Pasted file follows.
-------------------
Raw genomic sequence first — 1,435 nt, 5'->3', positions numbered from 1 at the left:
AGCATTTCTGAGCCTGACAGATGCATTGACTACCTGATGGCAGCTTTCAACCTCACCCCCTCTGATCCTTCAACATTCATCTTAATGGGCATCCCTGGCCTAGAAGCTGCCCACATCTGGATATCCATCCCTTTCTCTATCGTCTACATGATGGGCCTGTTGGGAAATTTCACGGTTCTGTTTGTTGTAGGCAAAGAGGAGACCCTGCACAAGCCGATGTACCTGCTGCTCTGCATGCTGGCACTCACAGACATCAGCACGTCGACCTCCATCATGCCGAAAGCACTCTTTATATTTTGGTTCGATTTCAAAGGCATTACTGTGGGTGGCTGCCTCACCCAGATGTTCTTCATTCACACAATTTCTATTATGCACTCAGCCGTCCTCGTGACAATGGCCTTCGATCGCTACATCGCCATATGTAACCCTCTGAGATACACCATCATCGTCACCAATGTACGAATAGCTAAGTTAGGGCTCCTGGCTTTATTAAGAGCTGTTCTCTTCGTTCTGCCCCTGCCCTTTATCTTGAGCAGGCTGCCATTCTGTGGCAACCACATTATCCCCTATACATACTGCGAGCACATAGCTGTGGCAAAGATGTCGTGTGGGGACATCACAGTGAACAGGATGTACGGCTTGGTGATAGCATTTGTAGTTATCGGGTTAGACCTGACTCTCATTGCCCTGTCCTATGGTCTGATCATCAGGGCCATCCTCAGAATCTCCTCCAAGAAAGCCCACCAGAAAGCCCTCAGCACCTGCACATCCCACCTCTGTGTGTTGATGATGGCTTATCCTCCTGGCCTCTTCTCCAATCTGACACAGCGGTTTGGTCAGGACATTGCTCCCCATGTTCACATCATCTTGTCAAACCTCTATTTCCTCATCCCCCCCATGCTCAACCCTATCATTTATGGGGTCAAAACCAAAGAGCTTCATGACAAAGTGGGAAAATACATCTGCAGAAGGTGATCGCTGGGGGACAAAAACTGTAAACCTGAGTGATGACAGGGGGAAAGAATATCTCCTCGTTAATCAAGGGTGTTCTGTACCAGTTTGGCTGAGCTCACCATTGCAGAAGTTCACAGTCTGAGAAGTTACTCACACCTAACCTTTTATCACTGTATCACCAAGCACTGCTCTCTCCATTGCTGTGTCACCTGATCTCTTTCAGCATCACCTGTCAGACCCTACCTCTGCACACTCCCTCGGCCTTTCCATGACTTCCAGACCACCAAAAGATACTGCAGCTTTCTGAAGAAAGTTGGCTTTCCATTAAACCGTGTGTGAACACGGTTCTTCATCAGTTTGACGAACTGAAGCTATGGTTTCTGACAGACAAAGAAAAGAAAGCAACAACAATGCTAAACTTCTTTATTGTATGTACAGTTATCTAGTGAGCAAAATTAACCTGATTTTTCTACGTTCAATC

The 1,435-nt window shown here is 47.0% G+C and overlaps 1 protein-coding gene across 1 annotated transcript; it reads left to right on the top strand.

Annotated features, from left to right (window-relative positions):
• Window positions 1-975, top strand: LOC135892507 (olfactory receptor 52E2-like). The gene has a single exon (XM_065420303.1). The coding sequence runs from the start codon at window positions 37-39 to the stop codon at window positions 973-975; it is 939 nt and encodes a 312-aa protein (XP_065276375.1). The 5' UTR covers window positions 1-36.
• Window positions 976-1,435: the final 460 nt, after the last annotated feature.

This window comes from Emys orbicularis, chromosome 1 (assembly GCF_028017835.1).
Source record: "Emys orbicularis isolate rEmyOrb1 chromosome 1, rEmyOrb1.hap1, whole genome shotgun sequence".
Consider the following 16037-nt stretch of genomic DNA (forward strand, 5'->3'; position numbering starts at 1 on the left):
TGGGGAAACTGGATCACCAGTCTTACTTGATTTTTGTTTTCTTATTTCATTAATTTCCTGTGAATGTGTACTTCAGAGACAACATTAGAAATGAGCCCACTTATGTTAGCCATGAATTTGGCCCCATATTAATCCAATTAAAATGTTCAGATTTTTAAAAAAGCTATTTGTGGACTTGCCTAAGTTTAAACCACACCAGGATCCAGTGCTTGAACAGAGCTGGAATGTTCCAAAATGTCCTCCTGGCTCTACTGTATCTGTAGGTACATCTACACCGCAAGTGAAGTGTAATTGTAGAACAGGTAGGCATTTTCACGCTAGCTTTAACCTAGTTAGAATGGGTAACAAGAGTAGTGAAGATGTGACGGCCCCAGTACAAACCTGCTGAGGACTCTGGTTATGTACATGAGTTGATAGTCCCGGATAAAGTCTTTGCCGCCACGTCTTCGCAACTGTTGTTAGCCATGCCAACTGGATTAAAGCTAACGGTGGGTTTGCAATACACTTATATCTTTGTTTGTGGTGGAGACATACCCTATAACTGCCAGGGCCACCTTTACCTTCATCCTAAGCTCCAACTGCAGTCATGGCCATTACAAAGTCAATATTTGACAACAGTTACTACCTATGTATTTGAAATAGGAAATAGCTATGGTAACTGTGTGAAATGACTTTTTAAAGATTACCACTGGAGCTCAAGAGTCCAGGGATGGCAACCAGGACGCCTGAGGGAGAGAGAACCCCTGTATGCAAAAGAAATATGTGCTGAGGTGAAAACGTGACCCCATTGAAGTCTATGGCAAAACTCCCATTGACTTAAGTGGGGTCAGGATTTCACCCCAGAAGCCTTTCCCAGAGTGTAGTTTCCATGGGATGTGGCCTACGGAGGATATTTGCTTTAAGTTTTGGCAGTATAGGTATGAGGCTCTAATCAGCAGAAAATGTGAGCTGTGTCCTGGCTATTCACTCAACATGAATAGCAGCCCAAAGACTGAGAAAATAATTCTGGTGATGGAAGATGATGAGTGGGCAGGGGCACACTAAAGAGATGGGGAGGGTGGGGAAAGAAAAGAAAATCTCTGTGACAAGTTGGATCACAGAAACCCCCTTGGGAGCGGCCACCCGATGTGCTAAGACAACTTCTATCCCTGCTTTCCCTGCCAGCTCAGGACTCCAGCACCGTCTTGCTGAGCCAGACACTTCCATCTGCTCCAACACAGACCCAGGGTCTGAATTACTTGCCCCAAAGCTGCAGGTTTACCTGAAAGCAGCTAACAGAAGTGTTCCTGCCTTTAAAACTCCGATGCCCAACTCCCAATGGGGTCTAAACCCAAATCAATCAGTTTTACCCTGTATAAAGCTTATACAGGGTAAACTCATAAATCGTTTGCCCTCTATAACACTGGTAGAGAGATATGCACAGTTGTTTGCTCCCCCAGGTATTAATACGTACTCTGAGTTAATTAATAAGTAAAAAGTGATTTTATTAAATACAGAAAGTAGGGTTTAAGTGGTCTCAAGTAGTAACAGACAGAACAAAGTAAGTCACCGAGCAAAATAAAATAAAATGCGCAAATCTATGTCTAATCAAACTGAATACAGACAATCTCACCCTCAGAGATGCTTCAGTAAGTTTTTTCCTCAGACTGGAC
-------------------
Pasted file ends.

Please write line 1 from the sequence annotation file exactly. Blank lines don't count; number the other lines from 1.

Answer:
Raw genomic sequence first — 1,435 nt, 5'->3', positions numbered from 1 at the left: